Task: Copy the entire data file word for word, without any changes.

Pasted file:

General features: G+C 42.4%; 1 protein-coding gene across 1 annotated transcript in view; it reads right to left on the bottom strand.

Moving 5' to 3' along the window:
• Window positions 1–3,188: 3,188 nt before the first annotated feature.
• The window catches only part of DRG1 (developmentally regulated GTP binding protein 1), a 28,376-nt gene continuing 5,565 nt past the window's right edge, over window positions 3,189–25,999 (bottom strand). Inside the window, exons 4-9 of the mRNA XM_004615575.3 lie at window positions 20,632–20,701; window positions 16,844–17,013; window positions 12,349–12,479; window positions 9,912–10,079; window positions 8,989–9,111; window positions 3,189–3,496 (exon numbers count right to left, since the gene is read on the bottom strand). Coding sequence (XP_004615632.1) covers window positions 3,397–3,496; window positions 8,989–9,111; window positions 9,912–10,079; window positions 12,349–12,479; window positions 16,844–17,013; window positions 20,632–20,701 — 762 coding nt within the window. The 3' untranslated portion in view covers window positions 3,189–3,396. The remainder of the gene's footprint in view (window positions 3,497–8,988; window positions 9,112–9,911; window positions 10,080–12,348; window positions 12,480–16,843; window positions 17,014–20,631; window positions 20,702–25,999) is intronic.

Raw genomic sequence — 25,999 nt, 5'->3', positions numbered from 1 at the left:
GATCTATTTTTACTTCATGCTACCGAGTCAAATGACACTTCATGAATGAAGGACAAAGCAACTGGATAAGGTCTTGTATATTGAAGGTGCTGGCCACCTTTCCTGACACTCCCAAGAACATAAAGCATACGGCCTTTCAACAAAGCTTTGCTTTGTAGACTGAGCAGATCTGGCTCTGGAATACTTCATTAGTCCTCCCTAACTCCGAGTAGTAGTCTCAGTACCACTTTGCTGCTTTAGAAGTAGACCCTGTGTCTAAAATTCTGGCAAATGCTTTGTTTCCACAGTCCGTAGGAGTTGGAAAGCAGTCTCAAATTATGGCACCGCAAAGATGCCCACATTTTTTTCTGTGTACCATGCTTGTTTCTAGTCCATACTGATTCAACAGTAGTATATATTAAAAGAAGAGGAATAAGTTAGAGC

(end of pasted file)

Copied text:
General features: G+C 42.4%; 1 protein-coding gene across 1 annotated transcript in view; it reads right to left on the bottom strand.

Moving 5' to 3' along the window:
• Window positions 1–3,188: 3,188 nt before the first annotated feature.
• The window catches only part of DRG1 (developmentally regulated GTP binding protein 1), a 28,376-nt gene continuing 5,565 nt past the window's right edge, over window positions 3,189–25,999 (bottom strand). Inside the window, exons 4-9 of the mRNA XM_004615575.3 lie at window positions 20,632–20,701; window positions 16,844–17,013; window positions 12,349–12,479; window positions 9,912–10,079; window positions 8,989–9,111; window positions 3,189–3,496 (exon numbers count right to left, since the gene is read on the bottom strand). Coding sequence (XP_004615632.1) covers window positions 3,397–3,496; window positions 8,989–9,111; window positions 9,912–10,079; window positions 12,349–12,479; window positions 16,844–17,013; window positions 20,632–20,701 — 762 coding nt within the window. The 3' untranslated portion in view covers window positions 3,189–3,396. The remainder of the gene's footprint in view (window positions 3,497–8,988; window positions 9,112–9,911; window positions 10,080–12,348; window positions 12,480–16,843; window positions 17,014–20,631; window positions 20,702–25,999) is intronic.

Raw genomic sequence — 25,999 nt, 5'->3', positions numbered from 1 at the left:
GATCTATTTTTACTTCATGCTACCGAGTCAAATGACACTTCATGAATGAAGGACAAAGCAACTGGATAAGGTCTTGTATATTGAAGGTGCTGGCCACCTTTCCTGACACTCCCAAGAACATAAAGCATACGGCCTTTCAACAAAGCTTTGCTTTGTAGACTGAGCAGATCTGGCTCTGGAATACTTCATTAGTCCTCCCTAACTCCGAGTAGTAGTCTCAGTACCACTTTGCTGCTTTAGAAGTAGACCCTGTGTCTAAAATTCTGGCAAATGCTTTGTTTCCACAGTCCGTAGGAGTTGGAAAGCAGTCTCAAATTATGGCACCGCAAAGATGCCCACATTTTTTTCTGTGTACCATGCTTGTTTCTAGTCCATACTGATTCAACAGTAGTATATATTAAAAGAAGAGGAATAAGTTAGAGC